Monday, August 8, 2011

Patt Morrison for Monday, August 9, 2011


Tuesday, August 9, 2011

1-3 p.m.



1:06 –1:39 OPEN


1:41:30 – 1:58:30

New E-verify bill digs up old questions: Should farmers be required to only hire documented workers?

In an effort to crack down on undocumented immigrants, Congress is debating the Legal Workforce Act, a bill that would require farm workers to use the federal E-Verify database to confirm an employee's legal status. The bill, introduced this summer by Rep. Lamar Smith, (R-Texas), has gained support from conservatives who say illegal immigrants take jobs from Americans. Not so, says the American Farm Bureau. Even with one of the highest unemployment rates in our history, they contend that farmers can't find enough documented workers willing to pick crops. They point to Georgia, which sent convicted criminals to work the fields after an anti-illegal immigrant law emptied the fields and orchards of its workers. The convicts refused to come back because the job was too hard and now the state’s farming is in jeopardy. Opponents of the law argue that using E-Verify would make it difficult, if not impossible, to farm and they want the bill to let them bring foreign guest workers into the U.S. Such a program would require employers to advertise the available jobs to legal residents and prove that no one here will take them. Employers also must pay the guest workers a government-regulated wage and provide free housing and transportation. Is that a fair compromise? And is it a myth that California’s agriculture can’t stay in business without illegal workers?



Rep. Dan Lungren, (R-Gold River), member of the House Judiciary Committee and co-sponsor of the Legal Workforce Act; he is drafting an amendment to the bill that would allow farmers to hire foreign guest workers


Mark Krikorian, executive director of the Center for Immigration Studies



Paul Schlegel, legal analyst with the Farm Bureau



2:06 – 2:30

Dude, where’s my car? Unpaid parking tickets gets your car towed in L.A., but how do you get it back with no cash?  

Parking tickets--just thinking about them can make almost anyone’s head (and wallet) hurt. Gone are the good old days when a quarter bought you an hour and if you didn’t make it back in time, the total amount of your fine had a two in front of it—as in 20 bucks, give or take.  Now a quarter gets you about 15 minutes and the fine can amount to half a weeks worth of groceries (for some), give or take a few bucks. Wouldn’t it be great if we were penalized based on how many minutes late we were getting back to the meter (2 minutes costs you 2 percent of the total fine)? But alas, no such luck for the tardy.  So most people shell out the bucks and try to be more cautious in the future.  However, some drivers simply can’t afford to pay and for one reason or another they get ticket #2 and then ticket #3 and when they get ticket #5, the city loses patience.  Enter tow trucks and impound lots. Yep, gone are the days of the orange “boot” that a driver with five or more unpaid parking tickets might find on his wheel.  Now the entire car is gone with a hefty towing fee, a daily storage fee and a $115 fee from the city thrown in for good measure.  Some of these folks are scofflaws who ignored their tickets and have to pay the price, but others are unemployed or poor and simply can’t afford to pay.  Ultimately, if the tickets aren’t paid, the car is sold at auction.  So how many cars are being towed each month (and was yours one of them?) and how much money is the city making from this policy? How do you get your car back if you’ve got no cash? What do you think, is this a legitimate way for the city to make money or does it go too far?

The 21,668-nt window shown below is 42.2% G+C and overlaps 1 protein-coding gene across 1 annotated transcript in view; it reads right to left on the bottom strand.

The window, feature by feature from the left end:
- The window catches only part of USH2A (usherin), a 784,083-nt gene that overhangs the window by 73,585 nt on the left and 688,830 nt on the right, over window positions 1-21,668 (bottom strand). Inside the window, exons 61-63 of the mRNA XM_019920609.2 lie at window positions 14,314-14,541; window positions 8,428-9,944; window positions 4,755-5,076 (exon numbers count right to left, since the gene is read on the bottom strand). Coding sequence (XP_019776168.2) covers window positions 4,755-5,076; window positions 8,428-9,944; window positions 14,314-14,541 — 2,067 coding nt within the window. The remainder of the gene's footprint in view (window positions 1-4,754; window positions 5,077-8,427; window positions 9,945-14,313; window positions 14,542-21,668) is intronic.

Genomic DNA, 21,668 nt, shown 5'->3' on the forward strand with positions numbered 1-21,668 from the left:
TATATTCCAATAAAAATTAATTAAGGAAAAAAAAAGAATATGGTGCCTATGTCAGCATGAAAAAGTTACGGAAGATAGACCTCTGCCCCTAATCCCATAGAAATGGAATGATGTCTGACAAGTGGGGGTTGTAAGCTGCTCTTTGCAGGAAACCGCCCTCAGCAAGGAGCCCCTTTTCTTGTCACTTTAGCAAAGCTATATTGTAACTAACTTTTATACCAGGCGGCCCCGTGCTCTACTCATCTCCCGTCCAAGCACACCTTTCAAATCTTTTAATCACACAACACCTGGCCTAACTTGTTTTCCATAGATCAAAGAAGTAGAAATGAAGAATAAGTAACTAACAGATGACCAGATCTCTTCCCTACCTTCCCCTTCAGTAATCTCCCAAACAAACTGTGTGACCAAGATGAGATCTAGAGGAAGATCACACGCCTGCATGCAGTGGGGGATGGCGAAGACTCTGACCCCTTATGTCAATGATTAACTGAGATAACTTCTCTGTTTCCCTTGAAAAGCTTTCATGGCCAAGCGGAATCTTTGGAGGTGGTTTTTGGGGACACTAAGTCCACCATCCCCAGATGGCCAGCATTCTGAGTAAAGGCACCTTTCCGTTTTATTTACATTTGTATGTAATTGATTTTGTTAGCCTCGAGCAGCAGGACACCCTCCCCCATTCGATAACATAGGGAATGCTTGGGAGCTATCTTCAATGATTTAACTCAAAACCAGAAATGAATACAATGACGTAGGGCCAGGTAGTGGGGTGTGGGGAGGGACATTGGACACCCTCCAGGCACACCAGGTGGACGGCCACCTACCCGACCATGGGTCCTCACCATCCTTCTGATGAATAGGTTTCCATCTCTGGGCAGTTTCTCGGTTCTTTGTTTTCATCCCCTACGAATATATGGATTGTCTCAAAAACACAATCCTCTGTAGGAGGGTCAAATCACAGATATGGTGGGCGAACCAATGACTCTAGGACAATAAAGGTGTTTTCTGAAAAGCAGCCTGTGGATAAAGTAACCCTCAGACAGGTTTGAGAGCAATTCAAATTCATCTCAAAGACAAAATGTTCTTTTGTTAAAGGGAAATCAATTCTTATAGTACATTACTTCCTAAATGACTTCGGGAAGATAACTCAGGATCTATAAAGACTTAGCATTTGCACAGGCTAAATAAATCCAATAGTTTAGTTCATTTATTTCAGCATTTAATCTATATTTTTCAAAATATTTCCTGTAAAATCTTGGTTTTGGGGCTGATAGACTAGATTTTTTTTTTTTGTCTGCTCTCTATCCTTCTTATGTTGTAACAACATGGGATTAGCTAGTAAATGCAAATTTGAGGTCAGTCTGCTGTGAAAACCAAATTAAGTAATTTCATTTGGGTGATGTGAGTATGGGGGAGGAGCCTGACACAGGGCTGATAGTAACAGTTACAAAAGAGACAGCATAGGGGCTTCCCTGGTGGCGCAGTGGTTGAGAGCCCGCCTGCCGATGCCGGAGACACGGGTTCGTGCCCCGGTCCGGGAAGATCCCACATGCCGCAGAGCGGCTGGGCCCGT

Ari Bloomekatz, reporter, Los Angeles Times

Ginger Rutland, associate editor at the Sacramento Bee; author of the Feb. 25th Bee editorial, “How can state justify traffic fine shakedown?”



DOT representative


2:30 – 2:39 OPEN


2:41:30 – 2:58:30

Therapy dogs in courtrooms: Rosie the golden retriever scratches the surface of debate

Rosie, the golden retriever therapy dog named after civil rights heroine Rosa Parks, has an uncanny ability to comfort children in distress. For this reason, she was chosen to accompany a 15-year-old girl who needed to testify in court that her father had raped and impregnated her. While the girl was in the witness box, the dog sat at her feet and nudged her when she stumbled or came to a particularly difficult part in her testimony. The jury’s verdict: 25 years to life for the girl’s father. What has since followed is a fight over whether the dog—and animals in future cases—should be allowed into the courtroom. The father’s public defenders have raised several objections, arguing that the cuteness of a dog could sway jurors to sympathize with the witness and that the dogs are trained to comfort people under stress—but that the stress could be coming from telling a true, traumatic account or from lying under oath, or  just from the trial altogether. Prosecuting lawyers counter the argument by saying that without the support of a dog, traumatized children might not be able to take to the stand at all. Does the presence of a comforting dog help a witness tell the truth or simply make the process less scary? Is a dog-free courtroom unfair to a child who’s been through so much or is having a dog present unfair to a defendant facing a sentence that could mean the end of his or her life?




Ellen O’Neill-Stephens, a senior deputy prosecuting attorney and the founder of Courthouse Dogs,



David Martin or Steven Levine, public defenders, Dutchess County, New York




James Cohen, professor of criminal law at Fordham University School of Law





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